The energy of the future: benefits of electrification
The European Union has increased its
, pushing the target to at least a 55% decrease in greenhouse gas emissions compared to 1990, in order to achieve
carbon neutrality by 2050
. We will need a vast expansion of renewables and a huge increase in the number of vehicles, products and processes that run on electricity to get there.
Electricity, powered by renewable energy, is the most efficient and cost-effective solution
: it is clean, cheap and high-performance.
There are many benefits to switching to electricity in our daily lives:
CLEAN UP THE ENERGY WE USE
: Electricity produced with an increasingly renewable energy mix is the only route for a truly clean energy system.
SAVE MONEY ON OUR BILLS
: When our appliances or rides are electric, we can save energy because they are more efficient compared with other energy carriers.
TURN OUR HOME INTO A SMART HOME
: Electric appliances can be digitalized through smart technologies. New products and services are available to the customer and support its empowerment.
HEALTHIER, CLEANER AND MORE LIVEABLE CITIES
: Switching from the direct use of fossil fuels to electricity leads to better air quality by reducing the emissions of local pollutants.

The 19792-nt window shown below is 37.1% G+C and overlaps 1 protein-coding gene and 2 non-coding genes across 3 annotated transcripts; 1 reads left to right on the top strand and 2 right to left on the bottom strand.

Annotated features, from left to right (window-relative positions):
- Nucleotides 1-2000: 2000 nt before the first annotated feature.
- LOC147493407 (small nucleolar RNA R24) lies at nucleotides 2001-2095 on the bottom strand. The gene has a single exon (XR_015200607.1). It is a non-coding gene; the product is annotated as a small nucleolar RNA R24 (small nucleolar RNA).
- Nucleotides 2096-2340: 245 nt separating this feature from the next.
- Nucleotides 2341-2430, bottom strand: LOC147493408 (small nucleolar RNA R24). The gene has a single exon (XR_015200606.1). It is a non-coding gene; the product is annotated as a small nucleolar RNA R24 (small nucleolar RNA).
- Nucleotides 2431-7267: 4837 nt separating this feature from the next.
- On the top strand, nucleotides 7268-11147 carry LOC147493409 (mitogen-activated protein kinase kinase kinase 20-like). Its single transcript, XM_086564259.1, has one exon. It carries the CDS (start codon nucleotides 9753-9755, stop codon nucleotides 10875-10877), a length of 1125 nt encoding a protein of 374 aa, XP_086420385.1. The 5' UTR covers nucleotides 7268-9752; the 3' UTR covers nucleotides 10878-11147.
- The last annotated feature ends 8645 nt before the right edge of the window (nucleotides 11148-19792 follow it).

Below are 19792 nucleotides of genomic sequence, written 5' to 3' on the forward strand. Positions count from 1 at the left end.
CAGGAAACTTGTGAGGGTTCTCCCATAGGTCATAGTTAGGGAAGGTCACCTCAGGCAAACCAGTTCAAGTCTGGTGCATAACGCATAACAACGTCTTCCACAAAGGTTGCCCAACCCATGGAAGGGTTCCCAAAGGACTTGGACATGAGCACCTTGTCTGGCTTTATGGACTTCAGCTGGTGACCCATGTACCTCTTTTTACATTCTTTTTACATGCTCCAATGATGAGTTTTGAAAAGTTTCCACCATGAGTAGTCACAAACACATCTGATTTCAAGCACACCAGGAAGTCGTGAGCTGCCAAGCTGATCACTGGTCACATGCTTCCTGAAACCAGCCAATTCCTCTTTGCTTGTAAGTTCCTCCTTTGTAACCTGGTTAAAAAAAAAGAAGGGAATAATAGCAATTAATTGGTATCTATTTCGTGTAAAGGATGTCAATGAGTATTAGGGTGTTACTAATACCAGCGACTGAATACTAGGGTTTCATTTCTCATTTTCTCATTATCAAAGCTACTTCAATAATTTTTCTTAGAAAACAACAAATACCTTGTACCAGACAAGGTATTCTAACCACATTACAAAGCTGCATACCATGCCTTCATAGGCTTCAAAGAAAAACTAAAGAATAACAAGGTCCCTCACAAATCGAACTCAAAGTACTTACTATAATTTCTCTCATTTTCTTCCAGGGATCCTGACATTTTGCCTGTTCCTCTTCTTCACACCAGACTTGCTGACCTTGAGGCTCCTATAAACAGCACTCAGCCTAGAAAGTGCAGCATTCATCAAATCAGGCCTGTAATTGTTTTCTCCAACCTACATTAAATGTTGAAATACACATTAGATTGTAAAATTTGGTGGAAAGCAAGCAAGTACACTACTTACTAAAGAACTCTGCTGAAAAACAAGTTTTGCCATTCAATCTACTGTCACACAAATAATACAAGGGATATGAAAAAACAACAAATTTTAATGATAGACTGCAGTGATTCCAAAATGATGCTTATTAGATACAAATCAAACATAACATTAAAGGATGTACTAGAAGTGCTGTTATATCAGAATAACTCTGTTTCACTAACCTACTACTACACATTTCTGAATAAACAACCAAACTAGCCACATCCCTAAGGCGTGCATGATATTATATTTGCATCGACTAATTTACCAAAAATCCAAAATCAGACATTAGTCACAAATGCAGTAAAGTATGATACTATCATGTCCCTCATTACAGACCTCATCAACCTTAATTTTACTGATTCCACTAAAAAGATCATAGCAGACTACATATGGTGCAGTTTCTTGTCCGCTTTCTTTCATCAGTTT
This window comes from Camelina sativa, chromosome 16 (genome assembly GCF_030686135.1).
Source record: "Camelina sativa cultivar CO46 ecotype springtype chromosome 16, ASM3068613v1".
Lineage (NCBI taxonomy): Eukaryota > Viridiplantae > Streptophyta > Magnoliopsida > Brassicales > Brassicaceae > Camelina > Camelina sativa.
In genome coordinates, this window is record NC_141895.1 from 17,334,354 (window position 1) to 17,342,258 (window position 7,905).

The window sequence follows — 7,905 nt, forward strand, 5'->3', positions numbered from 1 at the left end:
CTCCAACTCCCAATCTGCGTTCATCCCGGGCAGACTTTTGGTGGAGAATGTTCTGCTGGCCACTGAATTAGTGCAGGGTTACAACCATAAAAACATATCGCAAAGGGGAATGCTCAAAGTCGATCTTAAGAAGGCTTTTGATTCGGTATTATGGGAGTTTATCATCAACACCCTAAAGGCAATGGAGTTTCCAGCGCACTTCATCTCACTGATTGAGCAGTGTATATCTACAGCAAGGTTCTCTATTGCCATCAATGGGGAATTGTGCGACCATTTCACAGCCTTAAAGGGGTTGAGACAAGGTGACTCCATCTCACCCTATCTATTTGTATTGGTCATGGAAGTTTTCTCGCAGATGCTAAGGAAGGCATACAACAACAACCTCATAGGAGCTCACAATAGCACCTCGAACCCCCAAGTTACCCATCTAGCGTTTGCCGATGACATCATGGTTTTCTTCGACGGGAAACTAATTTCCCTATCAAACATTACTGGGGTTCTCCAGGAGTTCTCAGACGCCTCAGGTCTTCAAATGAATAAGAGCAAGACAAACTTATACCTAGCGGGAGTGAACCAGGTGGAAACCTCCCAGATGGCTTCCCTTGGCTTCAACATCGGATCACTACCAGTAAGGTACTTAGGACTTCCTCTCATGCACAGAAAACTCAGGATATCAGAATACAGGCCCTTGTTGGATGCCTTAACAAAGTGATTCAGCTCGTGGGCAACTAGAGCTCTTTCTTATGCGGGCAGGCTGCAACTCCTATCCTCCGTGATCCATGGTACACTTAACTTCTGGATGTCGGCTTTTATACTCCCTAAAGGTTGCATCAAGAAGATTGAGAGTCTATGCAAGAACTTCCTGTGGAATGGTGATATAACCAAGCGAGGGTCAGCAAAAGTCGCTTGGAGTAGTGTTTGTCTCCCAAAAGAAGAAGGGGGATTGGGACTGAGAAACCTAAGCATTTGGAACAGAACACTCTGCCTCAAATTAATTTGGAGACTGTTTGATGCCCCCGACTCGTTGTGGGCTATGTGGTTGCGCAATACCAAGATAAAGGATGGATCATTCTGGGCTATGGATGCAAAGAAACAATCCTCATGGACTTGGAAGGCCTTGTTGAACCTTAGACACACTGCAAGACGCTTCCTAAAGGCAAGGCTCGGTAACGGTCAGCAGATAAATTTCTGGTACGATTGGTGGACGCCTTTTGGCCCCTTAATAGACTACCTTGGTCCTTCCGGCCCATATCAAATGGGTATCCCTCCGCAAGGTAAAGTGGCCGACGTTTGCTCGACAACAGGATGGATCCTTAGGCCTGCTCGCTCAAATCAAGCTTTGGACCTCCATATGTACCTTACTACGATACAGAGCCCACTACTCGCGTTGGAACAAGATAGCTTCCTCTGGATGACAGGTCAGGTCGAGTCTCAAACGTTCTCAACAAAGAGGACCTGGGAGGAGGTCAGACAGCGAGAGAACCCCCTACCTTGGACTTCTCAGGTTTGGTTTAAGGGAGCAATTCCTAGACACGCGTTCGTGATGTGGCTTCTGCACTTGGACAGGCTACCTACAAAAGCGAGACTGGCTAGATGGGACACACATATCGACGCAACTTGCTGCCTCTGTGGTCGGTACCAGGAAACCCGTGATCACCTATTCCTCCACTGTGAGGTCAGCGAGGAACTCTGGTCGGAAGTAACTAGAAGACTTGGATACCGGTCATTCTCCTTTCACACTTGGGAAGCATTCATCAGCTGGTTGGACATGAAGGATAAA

e-Transport, e-Buildings, e-Industries: a roadmap to improve the quality of our lives
With dramatic cost reductions making wind and solar cheaper than fossil-fueled power generation in many regions, low-cost renewable electricity can replace the direct use of fossil fuels in the sectors causing most greenhouse gas emissions:
Electric vehicles are three to five times more efficient than internal combustion engine models.
Heat pumps use four times less energy than oil or gas boilers.
Energy intensity significantly decreases thanks to the electrification of industrial processes.
Electrification of final uses calls for clean technologies in power generation, notably increased wind and solar capacity, which need infrastructure digitalization as a crucial enabling factor. This transition towards clean electricity as the main source of energy can be combined with “indirect” electrification in some industrial applications, maritime shipping and aviation – where direct electrification is still not a feasible solution. In these areas,
green hydrogen and e-fuels obtained via electrolysis are the most suitable options to reduce emissions.
How to accelerate the electrification pathways: policy actions and recommendations
Technological innovations that allow for cost reductions and the need to seriously tackle climate change are driving the transition towards a more electrified society. To make sure that decision makers, households and businesses are encouraged to make the best economic choices, specific policies will be crucial: we need a fiscal system that
reduces the tax burden on electricity
eliminates fossil fuel subsidies,
together with a policy framework that provides
easier procedures for the deployment of renewables
network modernization and digitalization
to enable the energy transition, and attracts
efficient renovation of buildings.